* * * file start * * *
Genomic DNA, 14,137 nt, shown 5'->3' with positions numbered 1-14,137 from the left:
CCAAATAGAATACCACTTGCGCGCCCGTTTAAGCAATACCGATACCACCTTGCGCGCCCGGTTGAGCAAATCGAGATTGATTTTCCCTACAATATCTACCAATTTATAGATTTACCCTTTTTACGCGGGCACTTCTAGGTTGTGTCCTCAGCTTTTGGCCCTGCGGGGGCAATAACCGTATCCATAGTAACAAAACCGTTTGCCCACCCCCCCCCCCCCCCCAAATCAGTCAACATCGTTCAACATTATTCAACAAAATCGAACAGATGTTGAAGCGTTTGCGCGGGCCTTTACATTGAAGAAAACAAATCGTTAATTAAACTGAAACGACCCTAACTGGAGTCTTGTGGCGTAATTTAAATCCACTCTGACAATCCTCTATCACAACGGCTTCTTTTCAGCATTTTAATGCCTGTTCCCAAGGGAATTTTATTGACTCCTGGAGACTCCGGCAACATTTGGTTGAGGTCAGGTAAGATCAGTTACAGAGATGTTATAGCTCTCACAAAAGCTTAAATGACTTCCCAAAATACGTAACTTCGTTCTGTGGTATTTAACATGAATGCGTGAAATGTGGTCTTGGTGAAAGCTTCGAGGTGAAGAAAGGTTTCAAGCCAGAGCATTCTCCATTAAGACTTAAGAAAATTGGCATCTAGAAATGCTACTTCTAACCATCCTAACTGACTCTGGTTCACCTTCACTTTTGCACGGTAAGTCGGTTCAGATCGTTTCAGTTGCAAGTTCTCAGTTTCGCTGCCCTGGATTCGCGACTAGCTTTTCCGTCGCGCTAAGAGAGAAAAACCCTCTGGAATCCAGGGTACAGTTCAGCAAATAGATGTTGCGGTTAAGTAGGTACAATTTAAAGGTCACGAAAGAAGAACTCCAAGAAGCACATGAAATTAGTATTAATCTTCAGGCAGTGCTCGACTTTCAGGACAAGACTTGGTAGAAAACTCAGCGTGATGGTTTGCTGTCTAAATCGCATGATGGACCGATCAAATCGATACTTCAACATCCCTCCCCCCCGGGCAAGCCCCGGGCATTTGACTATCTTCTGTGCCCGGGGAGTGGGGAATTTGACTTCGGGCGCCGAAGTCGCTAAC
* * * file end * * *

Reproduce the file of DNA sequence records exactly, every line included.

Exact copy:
Genomic DNA, 14,137 nt, shown 5'->3' with positions numbered 1-14,137 from the left:
CCAAATAGAATACCACTTGCGCGCCCGTTTAAGCAATACCGATACCACCTTGCGCGCCCGGTTGAGCAAATCGAGATTGATTTTCCCTACAATATCTACCAATTTATAGATTTACCCTTTTTACGCGGGCACTTCTAGGTTGTGTCCTCAGCTTTTGGCCCTGCGGGGGCAATAACCGTATCCATAGTAACAAAACCGTTTGCCCACCCCCCCCCCCCCCCCAAATCAGTCAACATCGTTCAACATTATTCAACAAAATCGAACAGATGTTGAAGCGTTTGCGCGGGCCTTTACATTGAAGAAAACAAATCGTTAATTAAACTGAAACGACCCTAACTGGAGTCTTGTGGCGTAATTTAAATCCACTCTGACAATCCTCTATCACAACGGCTTCTTTTCAGCATTTTAATGCCTGTTCCCAAGGGAATTTTATTGACTCCTGGAGACTCCGGCAACATTTGGTTGAGGTCAGGTAAGATCAGTTACAGAGATGTTATAGCTCTCACAAAAGCTTAAATGACTTCCCAAAATACGTAACTTCGTTCTGTGGTATTTAACATGAATGCGTGAAATGTGGTCTTGGTGAAAGCTTCGAGGTGAAGAAAGGTTTCAAGCCAGAGCATTCTCCATTAAGACTTAAGAAAATTGGCATCTAGAAATGCTACTTCTAACCATCCTAACTGACTCTGGTTCACCTTCACTTTTGCACGGTAAGTCGGTTCAGATCGTTTCAGTTGCAAGTTCTCAGTTTCGCTGCCCTGGATTCGCGACTAGCTTTTCCGTCGCGCTAAGAGAGAAAAACCCTCTGGAATCCAGGGTACAGTTCAGCAAATAGATGTTGCGGTTAAGTAGGTACAATTTAAAGGTCACGAAAGAAGAACTCCAAGAAGCACATGAAATTAGTATTAATCTTCAGGCAGTGCTCGACTTTCAGGACAAGACTTGGTAGAAAACTCAGCGTGATGGTTTGCTGTCTAAATCGCATGATGGACCGATCAAATCGATACTTCAACATCCCTCCCCCCCGGGCAAGCCCCGGGCATTTGACTATCTTCTGTGCCCGGGGAGTGGGGAATTTGACTTCGGGCGCCGAAGTCGCTAAC